Wealthy investors feel a responsibility to play a part in addressing climate change risk
Some of the wealthiest investors have signalled their intentions to boost the share of their portfolio that is allocated to impact investing.
With almost nine in ten saying that climate change influences their investment choices, a survey of high net worth individuals (HNWIs), families, family offices, and foundations revealed that they plan to increase their allocation to impact investing from 20% of their portfolios in 2019 to 35% by 2025.
The research, from Campden Wealth, Global Impact Solutions Today (GIST), and Barclays Private Bank, also found that almost 4 in 10 wealthy investors plans to increase their impact investing to more than 20% as soon as next year; 27% expect their allocation to be more than half of their portfolio within 5 years.
“Globally, over $30 trillion is now being invested sustainably and this trend towards responsible investment is catching on rapidly within the private wealth community,” said Dr. Rebecca Gooch, Director of Research at Campden Wealth. “A notable proportion of wealth holders are now engaged and there are expectations, particularly since COVID-19, for a considerable hike in their investment over the coming years.”
Almost four in ten respondents are driven by a desire to make the world a better place with 26% wishing to show how family wealth can generate positive outcomes in the world, and 24% citing better returns and risk profiles.
The poll was carried out among over 300 respondents from 41 countries, with an average net worth of $876 million and cumulative net worth estimated at $264 billion.
“Wealth holders see the challenging state of the world, and the risks and vulnerabilities both individuals and businesses face due to COVID-19 and climate change, and they want to act,” added Gooch. “Here is where smart investment and deep pockets can make a real difference in impact and ESG investment. For many, responsible investing is not only the ethical thing to do, but it is simply good business practice.”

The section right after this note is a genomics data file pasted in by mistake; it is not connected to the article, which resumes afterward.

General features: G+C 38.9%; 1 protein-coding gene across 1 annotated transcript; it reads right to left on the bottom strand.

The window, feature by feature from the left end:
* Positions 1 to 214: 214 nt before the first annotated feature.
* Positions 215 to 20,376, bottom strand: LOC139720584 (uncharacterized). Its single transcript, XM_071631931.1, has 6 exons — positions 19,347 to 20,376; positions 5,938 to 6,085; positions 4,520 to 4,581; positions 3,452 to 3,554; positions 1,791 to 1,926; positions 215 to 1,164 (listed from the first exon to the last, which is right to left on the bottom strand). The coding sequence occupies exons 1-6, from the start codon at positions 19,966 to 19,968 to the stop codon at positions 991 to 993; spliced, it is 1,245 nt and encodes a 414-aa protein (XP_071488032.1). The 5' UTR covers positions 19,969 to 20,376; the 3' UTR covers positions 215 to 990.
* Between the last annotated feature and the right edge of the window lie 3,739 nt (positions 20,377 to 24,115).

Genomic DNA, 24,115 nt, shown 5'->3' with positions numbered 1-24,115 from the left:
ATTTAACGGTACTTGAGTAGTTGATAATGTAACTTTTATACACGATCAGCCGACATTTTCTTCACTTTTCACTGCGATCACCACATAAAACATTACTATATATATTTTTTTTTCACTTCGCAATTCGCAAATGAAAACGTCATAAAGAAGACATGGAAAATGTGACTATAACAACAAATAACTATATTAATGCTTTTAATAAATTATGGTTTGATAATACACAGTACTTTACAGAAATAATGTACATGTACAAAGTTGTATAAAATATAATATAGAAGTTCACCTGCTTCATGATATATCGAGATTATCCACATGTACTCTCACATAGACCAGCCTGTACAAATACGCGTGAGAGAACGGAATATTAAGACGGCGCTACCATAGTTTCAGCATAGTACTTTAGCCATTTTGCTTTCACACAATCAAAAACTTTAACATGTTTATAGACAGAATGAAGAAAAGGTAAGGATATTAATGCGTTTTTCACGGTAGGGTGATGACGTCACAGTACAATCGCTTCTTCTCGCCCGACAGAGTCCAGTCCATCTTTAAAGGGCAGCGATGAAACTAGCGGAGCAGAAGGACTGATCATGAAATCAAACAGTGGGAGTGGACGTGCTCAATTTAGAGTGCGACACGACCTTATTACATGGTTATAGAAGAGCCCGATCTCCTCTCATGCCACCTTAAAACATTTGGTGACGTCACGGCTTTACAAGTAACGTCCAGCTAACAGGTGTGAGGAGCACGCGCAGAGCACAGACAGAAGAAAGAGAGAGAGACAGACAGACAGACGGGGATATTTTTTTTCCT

How COVID changed priorities
The pandemic has, of course, had a major impact on the priorities of wealthy investors.
Seven in ten respondents said that it has affected their views of investing and the economy and almost half believe that investing will not return to ‘normal’, even after the crisis subsides. Impact investing is expected to be a key part of this change.
Two-thirds say that they are likely to broaden their risk assessment to include more ESG factors, while 64% insist that the crisis will force a deeper reconsideration of shareholder capitalism, and 69% agree that how companies behave during the crisis will determine their investment attractiveness afterwards.
“Families are considering the impact of their capital and then increasingly taking action, by allocating more towards solving our urgent global societal and environmental issues,” said Damian Payiatakis, head of Sustainable and Impact Investing, Barclays Private Bank. “We see that investors wanting to make this shift are looking for guidance to navigate the rapidly evolving field and to access high-quality opportunities that can deliver financially and with positive outcomes.”
Healthcare ranked the second most popular impact sector, and a notable 84 per cent say that they plan to increase their investment to healthcare over the coming year, a proportion that outstrips all others.